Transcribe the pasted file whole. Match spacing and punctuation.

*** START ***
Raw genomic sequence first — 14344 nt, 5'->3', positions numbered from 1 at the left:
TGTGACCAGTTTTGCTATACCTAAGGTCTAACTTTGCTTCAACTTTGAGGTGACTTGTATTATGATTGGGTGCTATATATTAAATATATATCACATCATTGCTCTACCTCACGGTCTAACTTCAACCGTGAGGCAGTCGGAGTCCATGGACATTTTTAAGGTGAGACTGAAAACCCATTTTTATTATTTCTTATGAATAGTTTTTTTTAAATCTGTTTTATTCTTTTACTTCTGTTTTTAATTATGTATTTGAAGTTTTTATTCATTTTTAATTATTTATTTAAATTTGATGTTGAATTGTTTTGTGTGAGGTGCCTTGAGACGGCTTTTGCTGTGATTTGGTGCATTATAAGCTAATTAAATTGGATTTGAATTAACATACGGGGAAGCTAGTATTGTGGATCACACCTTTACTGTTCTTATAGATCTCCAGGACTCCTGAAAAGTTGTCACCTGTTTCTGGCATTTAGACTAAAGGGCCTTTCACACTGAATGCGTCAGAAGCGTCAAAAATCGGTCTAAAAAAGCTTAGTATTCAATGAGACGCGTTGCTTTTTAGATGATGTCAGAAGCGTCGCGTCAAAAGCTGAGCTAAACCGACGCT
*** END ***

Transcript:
Raw genomic sequence first — 14344 nt, 5'->3', positions numbered from 1 at the left:
TGTGACCAGTTTTGCTATACCTAAGGTCTAACTTTGCTTCAACTTTGAGGTGACTTGTATTATGATTGGGTGCTATATATTAAATATATATCACATCATTGCTCTACCTCACGGTCTAACTTCAACCGTGAGGCAGTCGGAGTCCATGGACATTTTTAAGGTGAGACTGAAAACCCATTTTTATTATTTCTTATGAATAGTTTTTTTTAAATCTGTTTTATTCTTTTACTTCTGTTTTTAATTATGTATTTGAAGTTTTTATTCATTTTTAATTATTTATTTAAATTTGATGTTGAATTGTTTTGTGTGAGGTGCCTTGAGACGGCTTTTGCTGTGATTTGGTGCATTATAAGCTAATTAAATTGGATTTGAATTAACATACGGGGAAGCTAGTATTGTGGATCACACCTTTACTGTTCTTATAGATCTCCAGGACTCCTGAAAAGTTGTCACCTGTTTCTGGCATTTAGACTAAAGGGCCTTTCACACTGAATGCGTCAGAAGCGTCAAAAATCGGTCTAAAAAAGCTTAGTATTCAATGAGACGCGTTGCTTTTTAGATGATGTCAGAAGCGTCGCGTCAAAAGCTGAGCTAAACCGACGCT